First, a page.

18-22 July 2016
Hotel Wyndham Grand Axelmannstein, Bad Reichenhall, Germany
Europe/Berlin timezone

Neutron Imaging of Complex Metal Hydrides

21 Jul 2016, 15:30
20m
Contributed Energy storage & transformation Joint Session MLZ/MML: Methods (Chair: Sebastian Busch)

Speaker

Martin Müller (Helmholtz-Zentrum Geesthacht)

Description

Hydrogen is a promising energy carrier for the future, especially for mobile applications. It can be stored safely and reversibly at high volumetric densities in hydrogen storage tanks filled with light metal hydrides. Due to the sensitivity of neutrons towards hydrogen, in situ Neutron Radiography (NR) is the ideal technique for time-resolved investigations of the hydrogenation process of metal hydride powder beds and pellets inside a hydrogen storage storage tank. Neutron Computerized Tomography (NCT) provides additional 3D information about the material structure and hydrogen distribution. While low and medium temperature hydrides [1,2] have already been studied by NR and NCT, first-time in situ NR measurements of a hydrogen storage tank filled with the high-temperature complex hydride LiBH4-MgH2 at NECTAR and ANTARES beamlines at FRM II have been performed. Combining cold and fission neutron spectra of both instruments and using a new method for the quantitative investigation of neturon imaging data [3,4], a precise study of the hydrogen distribution in this high-temperature hydride is possible. Effects of temperature field and material packing density were investigated and the 3D struture was analyzed additionally by NCT. The results allow for tailoring of the material in terms of capacity, kinetics and safety. [1] P. K. Pranzas et al. , Advanced Engineering Materials 13 (8) (2011) 730-736 [2] Bellosta von Colbe, J.M. et.al.; Int. Journal of Hydrogen Energy 37, 2012 [3] S. Börries et al., Scattering influences in quantitative fission neutron radiography for the in situ analysis of hydrogen distribution in metal hydrides, NIM A 797, 2015 [4] S.Börries et al., submitted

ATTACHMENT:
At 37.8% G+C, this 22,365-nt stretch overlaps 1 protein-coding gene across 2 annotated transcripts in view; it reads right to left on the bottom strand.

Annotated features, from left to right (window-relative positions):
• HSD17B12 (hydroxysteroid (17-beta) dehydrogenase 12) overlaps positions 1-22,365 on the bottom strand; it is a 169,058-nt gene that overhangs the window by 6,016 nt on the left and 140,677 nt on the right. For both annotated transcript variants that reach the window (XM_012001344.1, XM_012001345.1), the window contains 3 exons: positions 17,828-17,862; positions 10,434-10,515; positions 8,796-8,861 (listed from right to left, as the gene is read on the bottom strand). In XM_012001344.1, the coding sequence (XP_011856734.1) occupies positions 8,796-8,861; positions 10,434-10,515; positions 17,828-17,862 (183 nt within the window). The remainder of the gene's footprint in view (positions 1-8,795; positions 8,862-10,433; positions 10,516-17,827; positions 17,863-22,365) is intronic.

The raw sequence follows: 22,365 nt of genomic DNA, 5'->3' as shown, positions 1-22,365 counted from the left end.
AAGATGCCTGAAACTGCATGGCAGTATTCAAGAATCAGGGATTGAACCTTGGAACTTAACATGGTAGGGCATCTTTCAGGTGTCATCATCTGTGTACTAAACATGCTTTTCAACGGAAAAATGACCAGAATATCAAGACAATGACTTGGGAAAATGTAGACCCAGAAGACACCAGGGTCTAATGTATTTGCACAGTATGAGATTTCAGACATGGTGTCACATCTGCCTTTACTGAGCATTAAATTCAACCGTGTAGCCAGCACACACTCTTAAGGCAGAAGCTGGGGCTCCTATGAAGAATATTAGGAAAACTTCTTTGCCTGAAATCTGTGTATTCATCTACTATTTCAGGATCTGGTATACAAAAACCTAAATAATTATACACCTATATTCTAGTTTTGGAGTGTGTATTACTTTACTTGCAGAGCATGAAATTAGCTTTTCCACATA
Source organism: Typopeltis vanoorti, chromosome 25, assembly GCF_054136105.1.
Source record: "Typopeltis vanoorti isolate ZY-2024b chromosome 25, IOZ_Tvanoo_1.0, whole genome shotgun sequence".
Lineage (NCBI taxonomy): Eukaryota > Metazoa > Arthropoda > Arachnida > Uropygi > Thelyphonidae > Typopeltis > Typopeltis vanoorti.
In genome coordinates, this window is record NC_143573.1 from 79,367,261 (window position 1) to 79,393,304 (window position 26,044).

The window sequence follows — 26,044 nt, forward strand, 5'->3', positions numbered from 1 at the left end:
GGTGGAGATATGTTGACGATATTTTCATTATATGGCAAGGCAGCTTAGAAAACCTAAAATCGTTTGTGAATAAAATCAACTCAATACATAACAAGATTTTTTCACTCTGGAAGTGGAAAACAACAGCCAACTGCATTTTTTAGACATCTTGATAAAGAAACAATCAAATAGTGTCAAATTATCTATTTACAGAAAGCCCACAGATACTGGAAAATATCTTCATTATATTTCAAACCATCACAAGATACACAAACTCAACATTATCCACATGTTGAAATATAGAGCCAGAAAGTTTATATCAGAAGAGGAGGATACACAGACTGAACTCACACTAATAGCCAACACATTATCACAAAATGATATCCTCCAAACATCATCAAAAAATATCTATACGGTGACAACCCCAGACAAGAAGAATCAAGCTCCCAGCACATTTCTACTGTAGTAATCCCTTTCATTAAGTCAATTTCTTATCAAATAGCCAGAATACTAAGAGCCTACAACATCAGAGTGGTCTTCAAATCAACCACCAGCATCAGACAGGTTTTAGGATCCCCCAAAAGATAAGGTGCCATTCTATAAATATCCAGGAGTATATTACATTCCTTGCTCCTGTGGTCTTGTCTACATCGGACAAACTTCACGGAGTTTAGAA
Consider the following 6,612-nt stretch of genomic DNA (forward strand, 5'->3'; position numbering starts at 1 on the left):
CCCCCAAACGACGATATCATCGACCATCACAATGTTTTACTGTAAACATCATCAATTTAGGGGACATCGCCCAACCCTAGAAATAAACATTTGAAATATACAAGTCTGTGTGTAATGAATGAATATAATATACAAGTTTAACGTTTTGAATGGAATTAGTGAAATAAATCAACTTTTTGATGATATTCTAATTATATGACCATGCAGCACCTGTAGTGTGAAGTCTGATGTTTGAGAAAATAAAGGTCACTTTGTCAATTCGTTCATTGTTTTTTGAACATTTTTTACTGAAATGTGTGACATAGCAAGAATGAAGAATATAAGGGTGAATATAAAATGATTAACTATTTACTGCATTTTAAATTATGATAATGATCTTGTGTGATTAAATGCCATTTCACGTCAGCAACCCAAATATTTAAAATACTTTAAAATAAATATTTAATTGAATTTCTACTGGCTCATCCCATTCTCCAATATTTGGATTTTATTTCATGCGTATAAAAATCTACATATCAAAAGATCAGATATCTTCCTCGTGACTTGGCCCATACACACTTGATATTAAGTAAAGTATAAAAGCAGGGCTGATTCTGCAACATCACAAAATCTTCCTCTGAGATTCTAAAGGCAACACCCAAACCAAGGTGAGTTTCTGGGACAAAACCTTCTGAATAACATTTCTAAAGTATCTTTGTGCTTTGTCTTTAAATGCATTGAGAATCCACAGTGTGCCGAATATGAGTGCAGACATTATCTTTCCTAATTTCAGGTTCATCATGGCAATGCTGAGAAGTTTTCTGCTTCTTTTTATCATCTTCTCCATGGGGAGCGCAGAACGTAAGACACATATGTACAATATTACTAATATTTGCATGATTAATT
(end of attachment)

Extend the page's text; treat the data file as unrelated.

Primary author

Stefan Börries (Helmholtz-Zentrum Geesthacht)

Co-authors

Prof. Andreas Schreyer (ESS) Dr Martin Dornheim (HZG) Dr P. Klaus Pranzas (HZG) Prof. Thomas Klassen (HZG)

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